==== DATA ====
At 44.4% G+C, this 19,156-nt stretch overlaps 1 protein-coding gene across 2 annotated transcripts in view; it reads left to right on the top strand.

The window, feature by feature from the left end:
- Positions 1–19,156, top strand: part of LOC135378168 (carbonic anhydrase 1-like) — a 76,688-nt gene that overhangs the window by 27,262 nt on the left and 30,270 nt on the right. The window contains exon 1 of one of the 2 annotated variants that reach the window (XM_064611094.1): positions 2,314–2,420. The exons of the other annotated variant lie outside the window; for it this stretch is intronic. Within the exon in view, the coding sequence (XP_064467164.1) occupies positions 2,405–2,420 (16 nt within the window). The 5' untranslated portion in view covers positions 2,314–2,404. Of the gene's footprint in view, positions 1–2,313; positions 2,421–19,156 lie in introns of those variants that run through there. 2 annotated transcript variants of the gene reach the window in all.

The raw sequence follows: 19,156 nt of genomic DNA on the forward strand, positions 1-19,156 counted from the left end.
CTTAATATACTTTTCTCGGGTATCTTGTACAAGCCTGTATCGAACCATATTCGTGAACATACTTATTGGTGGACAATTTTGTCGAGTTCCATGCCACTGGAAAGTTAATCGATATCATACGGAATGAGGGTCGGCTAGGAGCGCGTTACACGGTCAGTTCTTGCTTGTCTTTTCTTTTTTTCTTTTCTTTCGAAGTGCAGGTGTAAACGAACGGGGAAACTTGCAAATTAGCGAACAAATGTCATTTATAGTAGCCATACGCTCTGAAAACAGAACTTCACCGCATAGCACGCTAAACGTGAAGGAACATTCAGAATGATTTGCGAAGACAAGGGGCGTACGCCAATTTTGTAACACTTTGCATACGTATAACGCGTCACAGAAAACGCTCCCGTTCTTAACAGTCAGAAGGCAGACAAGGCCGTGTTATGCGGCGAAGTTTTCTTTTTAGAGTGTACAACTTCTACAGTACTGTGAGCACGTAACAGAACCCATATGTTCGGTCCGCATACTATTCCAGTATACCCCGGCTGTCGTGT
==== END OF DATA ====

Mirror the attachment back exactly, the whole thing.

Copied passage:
At 44.4% G+C, this 19,156-nt stretch overlaps 1 protein-coding gene across 2 annotated transcripts in view; it reads left to right on the top strand.

The window, feature by feature from the left end:
- Positions 1–19,156, top strand: part of LOC135378168 (carbonic anhydrase 1-like) — a 76,688-nt gene that overhangs the window by 27,262 nt on the left and 30,270 nt on the right. The window contains exon 1 of one of the 2 annotated variants that reach the window (XM_064611094.1): positions 2,314–2,420. The exons of the other annotated variant lie outside the window; for it this stretch is intronic. Within the exon in view, the coding sequence (XP_064467164.1) occupies positions 2,405–2,420 (16 nt within the window). The 5' untranslated portion in view covers positions 2,314–2,404. Of the gene's footprint in view, positions 1–2,313; positions 2,421–19,156 lie in introns of those variants that run through there. 2 annotated transcript variants of the gene reach the window in all.

The raw sequence follows: 19,156 nt of genomic DNA on the forward strand, positions 1-19,156 counted from the left end.
CTTAATATACTTTTCTCGGGTATCTTGTACAAGCCTGTATCGAACCATATTCGTGAACATACTTATTGGTGGACAATTTTGTCGAGTTCCATGCCACTGGAAAGTTAATCGATATCATACGGAATGAGGGTCGGCTAGGAGCGCGTTACACGGTCAGTTCTTGCTTGTCTTTTCTTTTTTTCTTTTCTTTCGAAGTGCAGGTGTAAACGAACGGGGAAACTTGCAAATTAGCGAACAAATGTCATTTATAGTAGCCATACGCTCTGAAAACAGAACTTCACCGCATAGCACGCTAAACGTGAAGGAACATTCAGAATGATTTGCGAAGACAAGGGGCGTACGCCAATTTTGTAACACTTTGCATACGTATAACGCGTCACAGAAAACGCTCCCGTTCTTAACAGTCAGAAGGCAGACAAGGCCGTGTTATGCGGCGAAGTTTTCTTTTTAGAGTGTACAACTTCTACAGTACTGTGAGCACGTAACAGAACCCATATGTTCGGTCCGCATACTATTCCAGTATACCCCGGCTGTCGTGT